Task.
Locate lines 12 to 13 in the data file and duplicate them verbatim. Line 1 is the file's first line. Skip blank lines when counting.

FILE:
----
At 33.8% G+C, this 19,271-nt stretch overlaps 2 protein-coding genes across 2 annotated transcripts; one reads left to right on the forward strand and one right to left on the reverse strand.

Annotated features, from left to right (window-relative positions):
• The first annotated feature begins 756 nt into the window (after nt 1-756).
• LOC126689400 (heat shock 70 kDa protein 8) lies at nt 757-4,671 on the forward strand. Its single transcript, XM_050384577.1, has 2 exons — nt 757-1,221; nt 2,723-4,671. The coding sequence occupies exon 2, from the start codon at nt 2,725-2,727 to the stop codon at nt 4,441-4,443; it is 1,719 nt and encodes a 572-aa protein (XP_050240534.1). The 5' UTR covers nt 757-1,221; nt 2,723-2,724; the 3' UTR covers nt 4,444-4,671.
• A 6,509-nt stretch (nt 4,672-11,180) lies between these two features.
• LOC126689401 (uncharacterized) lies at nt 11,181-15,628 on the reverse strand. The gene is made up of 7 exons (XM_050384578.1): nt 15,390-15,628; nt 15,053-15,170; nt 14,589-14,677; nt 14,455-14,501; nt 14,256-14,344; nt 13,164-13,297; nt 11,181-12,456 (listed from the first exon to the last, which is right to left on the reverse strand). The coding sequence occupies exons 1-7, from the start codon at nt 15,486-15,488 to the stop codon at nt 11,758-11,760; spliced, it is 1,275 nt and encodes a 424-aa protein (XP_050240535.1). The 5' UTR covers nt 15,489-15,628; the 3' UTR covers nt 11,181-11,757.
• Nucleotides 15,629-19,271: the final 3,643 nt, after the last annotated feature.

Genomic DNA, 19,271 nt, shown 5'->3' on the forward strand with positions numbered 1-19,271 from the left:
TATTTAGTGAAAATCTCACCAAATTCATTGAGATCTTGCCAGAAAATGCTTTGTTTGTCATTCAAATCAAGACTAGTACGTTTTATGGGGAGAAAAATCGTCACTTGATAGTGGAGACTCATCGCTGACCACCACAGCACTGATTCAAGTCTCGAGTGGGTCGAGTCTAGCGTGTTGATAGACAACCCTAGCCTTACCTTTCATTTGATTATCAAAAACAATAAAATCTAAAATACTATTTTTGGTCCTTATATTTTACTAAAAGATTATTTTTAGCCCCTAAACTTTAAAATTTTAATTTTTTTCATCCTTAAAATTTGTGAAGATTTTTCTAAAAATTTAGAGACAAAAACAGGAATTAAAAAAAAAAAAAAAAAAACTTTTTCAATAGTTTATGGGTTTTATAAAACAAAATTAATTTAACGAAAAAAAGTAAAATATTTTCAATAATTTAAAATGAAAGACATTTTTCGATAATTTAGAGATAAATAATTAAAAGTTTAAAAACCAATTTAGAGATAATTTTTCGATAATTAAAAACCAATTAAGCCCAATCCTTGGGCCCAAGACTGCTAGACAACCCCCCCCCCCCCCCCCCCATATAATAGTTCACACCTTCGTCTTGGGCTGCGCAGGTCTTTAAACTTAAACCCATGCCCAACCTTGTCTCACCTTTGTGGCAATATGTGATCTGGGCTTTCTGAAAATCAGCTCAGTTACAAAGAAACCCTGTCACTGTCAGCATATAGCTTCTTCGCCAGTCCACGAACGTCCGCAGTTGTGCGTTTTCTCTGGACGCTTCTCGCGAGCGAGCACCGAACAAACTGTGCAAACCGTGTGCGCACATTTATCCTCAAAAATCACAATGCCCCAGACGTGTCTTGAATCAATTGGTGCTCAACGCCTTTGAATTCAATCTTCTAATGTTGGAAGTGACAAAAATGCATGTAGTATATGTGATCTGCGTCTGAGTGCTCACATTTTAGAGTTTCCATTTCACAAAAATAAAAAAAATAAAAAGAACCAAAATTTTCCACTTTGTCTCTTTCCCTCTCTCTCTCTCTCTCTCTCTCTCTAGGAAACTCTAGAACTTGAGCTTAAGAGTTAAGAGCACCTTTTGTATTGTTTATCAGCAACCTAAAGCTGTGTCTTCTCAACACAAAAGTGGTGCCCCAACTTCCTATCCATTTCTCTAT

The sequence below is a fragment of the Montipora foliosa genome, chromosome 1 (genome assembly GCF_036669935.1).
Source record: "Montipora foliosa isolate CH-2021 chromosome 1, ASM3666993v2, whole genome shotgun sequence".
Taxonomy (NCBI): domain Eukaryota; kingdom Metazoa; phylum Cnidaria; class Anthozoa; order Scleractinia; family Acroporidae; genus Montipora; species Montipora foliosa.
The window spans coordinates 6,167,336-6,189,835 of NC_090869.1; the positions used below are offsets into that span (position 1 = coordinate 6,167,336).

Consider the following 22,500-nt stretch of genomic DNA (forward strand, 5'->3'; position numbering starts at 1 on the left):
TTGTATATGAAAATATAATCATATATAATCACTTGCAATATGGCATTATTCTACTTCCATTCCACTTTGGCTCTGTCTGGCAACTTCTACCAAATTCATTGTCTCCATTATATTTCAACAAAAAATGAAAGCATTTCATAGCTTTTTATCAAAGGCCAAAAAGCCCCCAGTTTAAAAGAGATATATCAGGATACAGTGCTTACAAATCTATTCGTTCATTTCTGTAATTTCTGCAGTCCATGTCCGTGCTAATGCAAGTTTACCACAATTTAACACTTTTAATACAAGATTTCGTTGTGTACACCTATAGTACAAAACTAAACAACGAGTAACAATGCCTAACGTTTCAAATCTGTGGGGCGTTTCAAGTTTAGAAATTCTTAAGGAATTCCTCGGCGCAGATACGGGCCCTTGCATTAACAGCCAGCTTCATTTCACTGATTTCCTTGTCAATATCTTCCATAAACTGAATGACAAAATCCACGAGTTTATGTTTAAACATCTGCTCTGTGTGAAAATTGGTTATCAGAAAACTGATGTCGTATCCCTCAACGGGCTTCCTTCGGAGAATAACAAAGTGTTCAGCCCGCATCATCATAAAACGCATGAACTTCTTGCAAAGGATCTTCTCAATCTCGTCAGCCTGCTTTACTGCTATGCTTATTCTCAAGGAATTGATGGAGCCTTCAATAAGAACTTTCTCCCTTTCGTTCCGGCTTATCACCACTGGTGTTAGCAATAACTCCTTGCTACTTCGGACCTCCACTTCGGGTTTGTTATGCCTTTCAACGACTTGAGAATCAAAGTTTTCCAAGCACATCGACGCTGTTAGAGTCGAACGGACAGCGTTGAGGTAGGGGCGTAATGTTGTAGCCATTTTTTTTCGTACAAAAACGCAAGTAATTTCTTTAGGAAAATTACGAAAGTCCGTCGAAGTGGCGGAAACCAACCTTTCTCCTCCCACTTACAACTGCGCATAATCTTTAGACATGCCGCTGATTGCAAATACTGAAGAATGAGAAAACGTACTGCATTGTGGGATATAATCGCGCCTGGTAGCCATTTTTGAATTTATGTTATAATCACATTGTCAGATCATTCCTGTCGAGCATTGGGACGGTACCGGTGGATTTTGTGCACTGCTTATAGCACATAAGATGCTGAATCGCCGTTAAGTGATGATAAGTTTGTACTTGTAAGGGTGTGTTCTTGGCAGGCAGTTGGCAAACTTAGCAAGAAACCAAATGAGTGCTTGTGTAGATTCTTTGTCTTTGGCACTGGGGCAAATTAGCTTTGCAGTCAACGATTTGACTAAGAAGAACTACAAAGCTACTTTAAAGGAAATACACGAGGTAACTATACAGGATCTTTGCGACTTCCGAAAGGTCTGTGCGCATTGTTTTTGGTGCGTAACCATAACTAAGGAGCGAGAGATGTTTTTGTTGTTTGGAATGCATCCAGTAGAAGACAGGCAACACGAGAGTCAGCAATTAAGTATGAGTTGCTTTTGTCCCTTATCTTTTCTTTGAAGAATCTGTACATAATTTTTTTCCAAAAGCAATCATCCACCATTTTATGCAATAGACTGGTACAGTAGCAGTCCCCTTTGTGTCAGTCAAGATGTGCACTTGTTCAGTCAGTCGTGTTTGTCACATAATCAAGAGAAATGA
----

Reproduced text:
Taxonomy (NCBI): domain Eukaryota; kingdom Metazoa; phylum Cnidaria; class Anthozoa; order Scleractinia; family Acroporidae; genus Montipora; species Montipora foliosa.
The window spans coordinates 6,167,336-6,189,835 of NC_090869.1; the positions used below are offsets into that span (position 1 = coordinate 6,167,336).